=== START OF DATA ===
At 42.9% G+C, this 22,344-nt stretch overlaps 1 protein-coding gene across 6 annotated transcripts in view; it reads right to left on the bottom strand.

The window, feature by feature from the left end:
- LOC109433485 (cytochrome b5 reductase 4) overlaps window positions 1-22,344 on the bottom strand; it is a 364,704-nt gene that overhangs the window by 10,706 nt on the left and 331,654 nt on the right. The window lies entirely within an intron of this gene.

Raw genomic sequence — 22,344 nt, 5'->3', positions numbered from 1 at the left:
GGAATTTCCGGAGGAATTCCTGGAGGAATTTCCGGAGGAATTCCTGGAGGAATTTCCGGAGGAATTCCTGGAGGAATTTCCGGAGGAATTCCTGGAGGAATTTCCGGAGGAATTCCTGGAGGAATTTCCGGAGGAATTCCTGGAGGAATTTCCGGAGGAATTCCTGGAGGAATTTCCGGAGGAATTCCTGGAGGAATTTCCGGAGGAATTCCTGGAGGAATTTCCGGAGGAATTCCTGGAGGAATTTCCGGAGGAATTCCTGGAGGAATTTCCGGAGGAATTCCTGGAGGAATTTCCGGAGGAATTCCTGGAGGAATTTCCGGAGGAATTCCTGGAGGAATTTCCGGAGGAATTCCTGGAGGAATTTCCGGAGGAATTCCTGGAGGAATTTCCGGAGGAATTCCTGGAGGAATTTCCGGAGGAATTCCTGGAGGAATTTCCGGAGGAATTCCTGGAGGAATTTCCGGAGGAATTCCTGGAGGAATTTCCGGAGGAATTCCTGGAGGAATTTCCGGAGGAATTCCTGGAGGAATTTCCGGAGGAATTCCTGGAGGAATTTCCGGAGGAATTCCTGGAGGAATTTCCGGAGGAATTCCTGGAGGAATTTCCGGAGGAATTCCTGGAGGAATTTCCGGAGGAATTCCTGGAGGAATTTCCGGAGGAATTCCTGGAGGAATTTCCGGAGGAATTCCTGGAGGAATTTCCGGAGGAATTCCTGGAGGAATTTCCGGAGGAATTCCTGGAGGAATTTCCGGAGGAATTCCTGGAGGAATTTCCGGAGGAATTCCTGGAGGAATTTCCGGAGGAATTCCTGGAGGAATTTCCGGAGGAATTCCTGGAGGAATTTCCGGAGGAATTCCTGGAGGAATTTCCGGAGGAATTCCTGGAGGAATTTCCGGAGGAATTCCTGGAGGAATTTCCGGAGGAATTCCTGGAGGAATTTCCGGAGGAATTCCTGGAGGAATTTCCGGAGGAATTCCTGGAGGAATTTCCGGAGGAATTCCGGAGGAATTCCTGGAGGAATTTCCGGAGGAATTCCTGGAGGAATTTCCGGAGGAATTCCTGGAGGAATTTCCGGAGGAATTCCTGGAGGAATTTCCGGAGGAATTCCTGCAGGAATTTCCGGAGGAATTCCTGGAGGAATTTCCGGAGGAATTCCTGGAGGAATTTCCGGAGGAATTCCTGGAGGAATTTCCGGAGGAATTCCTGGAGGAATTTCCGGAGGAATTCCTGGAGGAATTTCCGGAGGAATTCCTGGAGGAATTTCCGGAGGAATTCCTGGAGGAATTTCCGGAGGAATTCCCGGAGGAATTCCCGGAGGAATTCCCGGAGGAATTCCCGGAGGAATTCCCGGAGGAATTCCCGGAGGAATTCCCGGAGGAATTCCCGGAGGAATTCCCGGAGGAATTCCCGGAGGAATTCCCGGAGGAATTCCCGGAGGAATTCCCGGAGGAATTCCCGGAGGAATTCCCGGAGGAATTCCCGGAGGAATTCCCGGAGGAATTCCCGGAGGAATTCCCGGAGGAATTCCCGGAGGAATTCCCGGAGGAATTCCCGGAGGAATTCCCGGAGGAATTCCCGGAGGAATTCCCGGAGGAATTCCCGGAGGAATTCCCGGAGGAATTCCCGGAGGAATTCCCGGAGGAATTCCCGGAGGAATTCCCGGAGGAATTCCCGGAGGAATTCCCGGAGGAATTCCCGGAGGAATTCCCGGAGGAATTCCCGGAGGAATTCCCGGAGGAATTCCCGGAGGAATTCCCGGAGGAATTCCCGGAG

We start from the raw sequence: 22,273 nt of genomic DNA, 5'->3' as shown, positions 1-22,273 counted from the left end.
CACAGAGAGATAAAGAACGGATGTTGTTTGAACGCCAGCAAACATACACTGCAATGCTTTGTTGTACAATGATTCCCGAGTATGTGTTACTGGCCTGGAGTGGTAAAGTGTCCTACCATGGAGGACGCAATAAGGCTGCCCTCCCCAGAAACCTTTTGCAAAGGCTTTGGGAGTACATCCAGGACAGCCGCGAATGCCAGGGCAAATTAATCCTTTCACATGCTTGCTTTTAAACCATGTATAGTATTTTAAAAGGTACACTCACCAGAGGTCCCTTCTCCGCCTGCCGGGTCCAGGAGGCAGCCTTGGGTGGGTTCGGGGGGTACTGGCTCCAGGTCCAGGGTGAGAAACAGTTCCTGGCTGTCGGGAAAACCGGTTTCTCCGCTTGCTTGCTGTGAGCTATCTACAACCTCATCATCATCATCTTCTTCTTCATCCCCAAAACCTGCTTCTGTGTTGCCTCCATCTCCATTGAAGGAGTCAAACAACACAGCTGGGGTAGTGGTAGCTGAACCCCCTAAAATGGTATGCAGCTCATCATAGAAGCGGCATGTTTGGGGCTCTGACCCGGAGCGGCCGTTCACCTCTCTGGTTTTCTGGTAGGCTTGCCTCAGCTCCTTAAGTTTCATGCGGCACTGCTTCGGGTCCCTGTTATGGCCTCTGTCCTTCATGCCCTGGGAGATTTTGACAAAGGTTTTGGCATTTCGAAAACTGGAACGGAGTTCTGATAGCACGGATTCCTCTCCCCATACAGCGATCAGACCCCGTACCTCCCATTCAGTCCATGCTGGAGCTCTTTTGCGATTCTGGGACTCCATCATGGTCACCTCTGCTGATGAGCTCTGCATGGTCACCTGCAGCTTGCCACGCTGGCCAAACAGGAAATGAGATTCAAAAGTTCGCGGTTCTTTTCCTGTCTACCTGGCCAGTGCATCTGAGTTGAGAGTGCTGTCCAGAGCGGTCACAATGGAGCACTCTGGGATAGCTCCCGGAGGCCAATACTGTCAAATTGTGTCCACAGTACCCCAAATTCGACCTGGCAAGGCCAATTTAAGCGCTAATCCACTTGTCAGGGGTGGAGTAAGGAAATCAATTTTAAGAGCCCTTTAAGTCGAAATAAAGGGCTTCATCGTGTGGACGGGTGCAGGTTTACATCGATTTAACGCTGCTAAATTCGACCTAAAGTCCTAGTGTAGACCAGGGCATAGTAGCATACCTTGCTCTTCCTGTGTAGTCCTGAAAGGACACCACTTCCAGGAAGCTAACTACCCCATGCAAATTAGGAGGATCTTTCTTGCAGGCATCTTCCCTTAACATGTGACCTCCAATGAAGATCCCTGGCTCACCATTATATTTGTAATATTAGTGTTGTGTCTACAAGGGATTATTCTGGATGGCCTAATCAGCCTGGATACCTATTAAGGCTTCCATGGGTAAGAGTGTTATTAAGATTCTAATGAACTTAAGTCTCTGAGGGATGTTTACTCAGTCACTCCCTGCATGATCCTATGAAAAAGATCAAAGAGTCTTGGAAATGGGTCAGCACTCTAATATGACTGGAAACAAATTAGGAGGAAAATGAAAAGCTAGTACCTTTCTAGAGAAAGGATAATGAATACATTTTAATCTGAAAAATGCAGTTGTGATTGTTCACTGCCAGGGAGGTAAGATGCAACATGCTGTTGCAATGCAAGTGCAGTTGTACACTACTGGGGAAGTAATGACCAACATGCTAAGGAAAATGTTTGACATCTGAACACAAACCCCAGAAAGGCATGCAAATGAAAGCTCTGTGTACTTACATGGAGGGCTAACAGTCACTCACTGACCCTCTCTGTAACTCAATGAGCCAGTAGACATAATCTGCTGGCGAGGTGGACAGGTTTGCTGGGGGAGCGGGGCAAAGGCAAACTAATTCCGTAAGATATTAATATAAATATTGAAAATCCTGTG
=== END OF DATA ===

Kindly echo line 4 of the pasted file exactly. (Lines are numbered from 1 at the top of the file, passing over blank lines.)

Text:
Raw genomic sequence — 22,344 nt, 5'->3', positions numbered from 1 at the left: